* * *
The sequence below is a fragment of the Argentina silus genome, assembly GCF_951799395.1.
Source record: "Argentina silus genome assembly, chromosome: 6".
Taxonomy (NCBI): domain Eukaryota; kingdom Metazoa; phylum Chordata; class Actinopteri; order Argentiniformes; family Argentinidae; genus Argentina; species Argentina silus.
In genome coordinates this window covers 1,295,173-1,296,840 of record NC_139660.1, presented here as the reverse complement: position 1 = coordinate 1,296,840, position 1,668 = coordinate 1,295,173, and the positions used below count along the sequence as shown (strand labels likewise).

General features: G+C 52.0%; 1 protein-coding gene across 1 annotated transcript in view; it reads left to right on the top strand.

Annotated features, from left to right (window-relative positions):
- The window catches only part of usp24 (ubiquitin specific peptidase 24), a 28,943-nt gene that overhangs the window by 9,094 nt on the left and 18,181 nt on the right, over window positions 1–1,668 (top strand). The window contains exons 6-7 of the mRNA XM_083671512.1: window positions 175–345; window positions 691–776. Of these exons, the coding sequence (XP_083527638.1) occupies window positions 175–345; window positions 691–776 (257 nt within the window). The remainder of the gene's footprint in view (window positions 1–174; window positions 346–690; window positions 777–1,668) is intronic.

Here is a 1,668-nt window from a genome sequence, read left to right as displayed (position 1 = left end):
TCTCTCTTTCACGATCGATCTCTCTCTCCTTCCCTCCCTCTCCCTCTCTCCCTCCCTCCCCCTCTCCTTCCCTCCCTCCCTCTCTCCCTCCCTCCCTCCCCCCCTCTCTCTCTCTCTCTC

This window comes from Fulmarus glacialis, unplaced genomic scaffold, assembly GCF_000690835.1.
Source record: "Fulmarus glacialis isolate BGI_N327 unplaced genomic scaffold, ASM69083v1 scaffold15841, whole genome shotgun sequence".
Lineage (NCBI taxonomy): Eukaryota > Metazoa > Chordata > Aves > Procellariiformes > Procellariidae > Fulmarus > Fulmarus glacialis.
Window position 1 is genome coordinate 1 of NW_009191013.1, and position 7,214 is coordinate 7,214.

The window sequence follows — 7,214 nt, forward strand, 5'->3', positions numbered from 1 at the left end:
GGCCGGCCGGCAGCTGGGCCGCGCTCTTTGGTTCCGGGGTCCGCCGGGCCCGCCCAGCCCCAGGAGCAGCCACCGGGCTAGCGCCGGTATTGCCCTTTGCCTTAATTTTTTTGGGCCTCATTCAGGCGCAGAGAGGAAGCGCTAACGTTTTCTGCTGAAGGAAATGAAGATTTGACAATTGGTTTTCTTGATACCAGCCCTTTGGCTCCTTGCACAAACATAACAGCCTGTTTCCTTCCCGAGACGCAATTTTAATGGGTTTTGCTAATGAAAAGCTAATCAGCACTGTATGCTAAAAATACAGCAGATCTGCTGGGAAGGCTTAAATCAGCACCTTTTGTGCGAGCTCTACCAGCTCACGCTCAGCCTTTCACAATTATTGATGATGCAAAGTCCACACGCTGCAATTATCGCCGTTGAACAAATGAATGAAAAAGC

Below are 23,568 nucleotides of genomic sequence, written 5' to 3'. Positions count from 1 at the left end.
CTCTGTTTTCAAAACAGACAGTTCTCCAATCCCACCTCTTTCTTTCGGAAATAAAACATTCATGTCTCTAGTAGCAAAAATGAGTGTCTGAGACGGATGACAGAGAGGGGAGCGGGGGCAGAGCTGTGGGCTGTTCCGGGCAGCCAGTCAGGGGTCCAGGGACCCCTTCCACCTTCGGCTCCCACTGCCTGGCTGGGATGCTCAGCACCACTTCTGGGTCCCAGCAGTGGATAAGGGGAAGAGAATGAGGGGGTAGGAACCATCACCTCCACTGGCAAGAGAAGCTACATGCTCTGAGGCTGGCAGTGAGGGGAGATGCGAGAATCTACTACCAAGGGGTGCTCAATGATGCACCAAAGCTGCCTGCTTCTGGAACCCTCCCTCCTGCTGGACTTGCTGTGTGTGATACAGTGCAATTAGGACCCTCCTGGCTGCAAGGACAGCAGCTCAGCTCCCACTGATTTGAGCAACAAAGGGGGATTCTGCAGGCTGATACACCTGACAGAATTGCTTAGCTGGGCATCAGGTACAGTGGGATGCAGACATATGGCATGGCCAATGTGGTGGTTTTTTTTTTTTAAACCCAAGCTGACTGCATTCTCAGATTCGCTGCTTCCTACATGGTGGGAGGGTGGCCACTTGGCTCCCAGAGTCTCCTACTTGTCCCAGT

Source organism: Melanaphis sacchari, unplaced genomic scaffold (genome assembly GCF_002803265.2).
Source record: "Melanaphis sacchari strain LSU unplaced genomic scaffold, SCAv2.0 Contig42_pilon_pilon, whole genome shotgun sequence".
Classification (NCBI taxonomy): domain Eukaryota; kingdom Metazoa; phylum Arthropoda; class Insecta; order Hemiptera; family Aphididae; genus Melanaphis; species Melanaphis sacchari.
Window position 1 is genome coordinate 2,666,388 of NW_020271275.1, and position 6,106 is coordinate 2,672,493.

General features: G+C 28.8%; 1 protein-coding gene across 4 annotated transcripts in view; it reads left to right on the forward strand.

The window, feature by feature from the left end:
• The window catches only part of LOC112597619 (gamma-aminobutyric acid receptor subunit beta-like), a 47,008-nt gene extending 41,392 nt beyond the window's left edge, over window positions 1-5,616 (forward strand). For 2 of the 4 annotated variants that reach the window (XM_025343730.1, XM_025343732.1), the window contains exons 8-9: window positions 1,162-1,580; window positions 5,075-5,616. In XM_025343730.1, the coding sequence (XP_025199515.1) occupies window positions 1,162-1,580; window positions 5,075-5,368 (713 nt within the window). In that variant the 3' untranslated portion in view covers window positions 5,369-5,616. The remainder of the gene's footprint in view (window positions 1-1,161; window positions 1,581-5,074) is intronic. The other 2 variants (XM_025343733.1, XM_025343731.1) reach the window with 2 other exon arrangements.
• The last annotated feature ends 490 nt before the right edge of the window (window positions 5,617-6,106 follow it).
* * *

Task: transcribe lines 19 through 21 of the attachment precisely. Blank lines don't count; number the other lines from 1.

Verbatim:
Source record: "Melanaphis sacchari strain LSU unplaced genomic scaffold, SCAv2.0 Contig42_pilon_pilon, whole genome shotgun sequence".
Classification (NCBI taxonomy): domain Eukaryota; kingdom Metazoa; phylum Arthropoda; class Insecta; order Hemiptera; family Aphididae; genus Melanaphis; species Melanaphis sacchari.
Window position 1 is genome coordinate 2,666,388 of NW_020271275.1, and position 6,106 is coordinate 2,672,493.